Your Security: E-Mail Scam Alert
E-Mail Scam Alert
Protecting Your Accounts from Online Theft
Who is Phishing for Your Personal Information?
Recently, some customers have received, what appears to be, legitimate e-mails requesting personal banking information. These e-mails, designed to trick you into revealing your private information -- possibly a Social Security number, ATM PIN, bank account or credit card numbers, is a practice known as "phishing."
To make these e-mails seem more realistic, the senders often duplicate the company logo and familiar formats or redirect to a fraudulent website. These emails are often masked under the name of a trusted source such as the FDIC, a trusted financial institution, an Internet Service Provider - or even First National Bank of Southern California.
What Should You Do if You Think You've Been Phished
If you receive an e-mail that your account will be closed or suspended unless you confirm your billing or e-mail information, or that the bank is "missing" information about your account, do not reply or click on the link in the e-mail. Report any suspicious activity to First National Bank of Southern California and to the Federal Trade Commission, immediately.
Recognizing Legitimate Requests from First National Bank of Southern California
- It is not our policy to use Pop-Up windows to collect information about your accounts.
- It is our policy not to ask you to share personal information online outside of our secure Web site.
- It is not our policy to ask for your PIN, Login User ID, Password, Social Security Number, or other confidential information through unsecured e-mail.
- First National Bank of Southern California will not claim we are updating our files or accounts on you via email, nor threaten that your account is in jeopardy if you do not update your account information immediately.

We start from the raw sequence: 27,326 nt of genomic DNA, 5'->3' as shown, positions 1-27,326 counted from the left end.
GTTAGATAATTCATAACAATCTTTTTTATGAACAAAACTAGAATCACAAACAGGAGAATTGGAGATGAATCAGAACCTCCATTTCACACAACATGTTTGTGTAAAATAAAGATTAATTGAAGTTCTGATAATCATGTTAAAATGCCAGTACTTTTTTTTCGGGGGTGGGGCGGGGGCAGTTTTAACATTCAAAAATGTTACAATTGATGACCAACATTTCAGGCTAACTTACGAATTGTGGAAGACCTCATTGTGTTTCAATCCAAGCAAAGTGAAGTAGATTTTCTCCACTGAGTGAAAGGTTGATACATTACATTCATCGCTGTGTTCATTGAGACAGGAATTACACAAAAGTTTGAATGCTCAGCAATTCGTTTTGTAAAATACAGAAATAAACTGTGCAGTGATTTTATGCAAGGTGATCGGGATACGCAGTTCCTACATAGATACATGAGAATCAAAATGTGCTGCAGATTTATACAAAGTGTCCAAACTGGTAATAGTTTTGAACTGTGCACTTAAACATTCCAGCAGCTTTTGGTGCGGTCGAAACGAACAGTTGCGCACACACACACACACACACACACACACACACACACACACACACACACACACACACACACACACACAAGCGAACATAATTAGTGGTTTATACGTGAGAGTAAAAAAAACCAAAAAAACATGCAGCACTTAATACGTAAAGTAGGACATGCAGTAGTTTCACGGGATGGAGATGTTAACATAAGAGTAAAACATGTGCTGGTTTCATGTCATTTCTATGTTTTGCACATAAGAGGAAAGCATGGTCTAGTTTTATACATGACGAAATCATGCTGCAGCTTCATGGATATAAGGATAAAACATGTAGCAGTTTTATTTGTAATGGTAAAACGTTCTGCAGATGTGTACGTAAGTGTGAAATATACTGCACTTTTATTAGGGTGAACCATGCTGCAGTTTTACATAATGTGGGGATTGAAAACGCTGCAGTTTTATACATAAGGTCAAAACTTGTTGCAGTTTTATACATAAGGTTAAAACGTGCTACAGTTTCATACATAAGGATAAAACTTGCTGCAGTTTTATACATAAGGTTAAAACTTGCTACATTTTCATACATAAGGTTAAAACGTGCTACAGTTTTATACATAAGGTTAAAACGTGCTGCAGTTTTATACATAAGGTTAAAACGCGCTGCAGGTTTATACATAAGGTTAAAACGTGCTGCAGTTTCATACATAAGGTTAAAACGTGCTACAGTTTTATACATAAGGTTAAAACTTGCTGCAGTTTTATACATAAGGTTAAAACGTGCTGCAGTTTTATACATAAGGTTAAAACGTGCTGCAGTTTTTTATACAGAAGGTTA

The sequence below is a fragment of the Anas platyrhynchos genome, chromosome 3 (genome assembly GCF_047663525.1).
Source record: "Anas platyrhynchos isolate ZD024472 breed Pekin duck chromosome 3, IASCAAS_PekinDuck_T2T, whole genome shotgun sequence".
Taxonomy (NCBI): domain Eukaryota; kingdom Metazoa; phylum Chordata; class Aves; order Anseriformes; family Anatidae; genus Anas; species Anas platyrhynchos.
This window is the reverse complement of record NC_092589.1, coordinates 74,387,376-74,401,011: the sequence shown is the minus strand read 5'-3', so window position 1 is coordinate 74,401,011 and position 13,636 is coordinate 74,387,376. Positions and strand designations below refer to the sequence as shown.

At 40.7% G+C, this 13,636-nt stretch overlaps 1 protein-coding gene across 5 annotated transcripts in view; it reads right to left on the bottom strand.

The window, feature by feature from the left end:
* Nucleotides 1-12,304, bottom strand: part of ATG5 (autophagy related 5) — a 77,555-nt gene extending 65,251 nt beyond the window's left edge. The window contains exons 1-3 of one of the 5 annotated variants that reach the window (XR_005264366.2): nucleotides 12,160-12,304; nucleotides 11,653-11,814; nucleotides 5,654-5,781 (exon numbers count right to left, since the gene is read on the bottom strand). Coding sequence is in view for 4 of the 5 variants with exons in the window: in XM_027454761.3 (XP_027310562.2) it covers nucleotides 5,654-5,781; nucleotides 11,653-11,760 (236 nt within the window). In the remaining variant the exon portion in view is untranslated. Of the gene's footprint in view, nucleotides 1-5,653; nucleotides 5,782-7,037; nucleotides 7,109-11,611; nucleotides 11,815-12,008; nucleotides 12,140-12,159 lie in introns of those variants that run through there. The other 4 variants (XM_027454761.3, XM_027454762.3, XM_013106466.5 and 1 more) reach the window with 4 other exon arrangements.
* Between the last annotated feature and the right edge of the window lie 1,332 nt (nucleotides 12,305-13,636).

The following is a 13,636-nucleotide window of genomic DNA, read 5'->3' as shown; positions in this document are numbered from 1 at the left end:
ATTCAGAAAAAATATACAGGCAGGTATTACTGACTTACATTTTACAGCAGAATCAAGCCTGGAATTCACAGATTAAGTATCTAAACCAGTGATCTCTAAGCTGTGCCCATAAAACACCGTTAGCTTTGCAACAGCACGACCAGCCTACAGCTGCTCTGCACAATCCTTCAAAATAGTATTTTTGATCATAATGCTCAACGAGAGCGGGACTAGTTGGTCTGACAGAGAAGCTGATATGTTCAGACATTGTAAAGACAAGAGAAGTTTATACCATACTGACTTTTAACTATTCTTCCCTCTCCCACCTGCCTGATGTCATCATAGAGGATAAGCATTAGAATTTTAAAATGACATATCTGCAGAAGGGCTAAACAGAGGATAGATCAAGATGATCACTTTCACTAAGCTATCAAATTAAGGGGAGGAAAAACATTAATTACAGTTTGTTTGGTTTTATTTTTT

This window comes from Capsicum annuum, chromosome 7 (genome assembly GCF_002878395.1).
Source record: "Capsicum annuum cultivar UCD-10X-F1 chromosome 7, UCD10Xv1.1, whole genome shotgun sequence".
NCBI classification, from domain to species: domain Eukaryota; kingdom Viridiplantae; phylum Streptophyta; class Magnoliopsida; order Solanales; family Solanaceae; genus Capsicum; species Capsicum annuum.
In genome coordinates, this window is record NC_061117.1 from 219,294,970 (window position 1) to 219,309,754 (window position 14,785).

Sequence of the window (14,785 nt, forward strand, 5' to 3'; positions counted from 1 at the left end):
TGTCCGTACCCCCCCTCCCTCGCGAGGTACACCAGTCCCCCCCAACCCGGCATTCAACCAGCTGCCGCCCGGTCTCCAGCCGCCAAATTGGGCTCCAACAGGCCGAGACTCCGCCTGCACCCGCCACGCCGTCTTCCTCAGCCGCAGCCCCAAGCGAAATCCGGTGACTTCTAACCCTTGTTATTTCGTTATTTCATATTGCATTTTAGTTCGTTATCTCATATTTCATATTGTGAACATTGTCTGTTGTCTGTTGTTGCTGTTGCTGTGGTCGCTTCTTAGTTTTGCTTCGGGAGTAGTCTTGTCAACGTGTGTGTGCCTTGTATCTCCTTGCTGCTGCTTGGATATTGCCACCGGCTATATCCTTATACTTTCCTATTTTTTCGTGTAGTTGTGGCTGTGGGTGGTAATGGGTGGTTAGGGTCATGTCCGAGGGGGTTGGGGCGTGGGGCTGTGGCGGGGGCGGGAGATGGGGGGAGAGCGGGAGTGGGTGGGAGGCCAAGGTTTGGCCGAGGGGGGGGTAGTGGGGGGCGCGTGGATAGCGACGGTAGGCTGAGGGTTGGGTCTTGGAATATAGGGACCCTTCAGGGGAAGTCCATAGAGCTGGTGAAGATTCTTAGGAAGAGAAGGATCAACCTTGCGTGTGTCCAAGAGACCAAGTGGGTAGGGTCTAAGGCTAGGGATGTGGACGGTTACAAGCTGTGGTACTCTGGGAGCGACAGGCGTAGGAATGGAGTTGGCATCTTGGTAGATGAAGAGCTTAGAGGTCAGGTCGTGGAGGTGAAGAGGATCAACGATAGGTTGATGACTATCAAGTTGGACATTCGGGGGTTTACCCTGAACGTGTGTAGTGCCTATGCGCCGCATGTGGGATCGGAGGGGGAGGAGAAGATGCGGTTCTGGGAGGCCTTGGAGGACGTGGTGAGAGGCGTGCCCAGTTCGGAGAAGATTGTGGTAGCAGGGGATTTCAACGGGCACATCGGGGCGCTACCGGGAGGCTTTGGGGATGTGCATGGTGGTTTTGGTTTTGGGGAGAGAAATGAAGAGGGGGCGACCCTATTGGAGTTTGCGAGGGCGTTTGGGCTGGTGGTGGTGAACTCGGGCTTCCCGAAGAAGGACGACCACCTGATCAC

Tip: Verifying a First National Bank of Southern California Web Site
Here's a quick way of verifying the real address of a web site.
Cut and paste the following text into your Browser Address Bar.
A small pop-up will display the true web address of the page you're viewing.
Avoid Becoming a Victim
The Federal Trade Commission and Privacy Rights Clearinghouse, a nonprofit consumer advocacy group, also advises:
- Review and verify credit card and bank statements as soon as you receive them.
- Report suspicious activity through the Federal Trade Commission Web Site.
- Avoid filling out forms in e-mail messages.
- Internet fraud complaints also can be filed with the FBI.
- Utilize strong passwords. Passwords should be a combination of numbers, letters and characters of at least 8 or more characters.
- Utilize a legitimate Anti-Virus Protection Software package. Keep this software current. Make certain that the anti-virus software is set to scan your e-mail and computer files.
- If you receive an unsolicited e-mail from us or from another financial institution, contact that organization and ask them if they are sending e-mails to their customers.
- NEVER respond to an unsolicited e-mail.
- Monitor your accounts frequently. This will assist you in knowing if recurring charges are going through your account.
- Sign Off and Log Out of your accounts, when viewing on-line. Do not just close the program. Make certain that you log-off or sign-off. It is even best to close your internet browser, when you are not using your PC or laptop.
First National Bank of Southern California is committed to protecting your personal information.
Contact Us with questions or for additional information.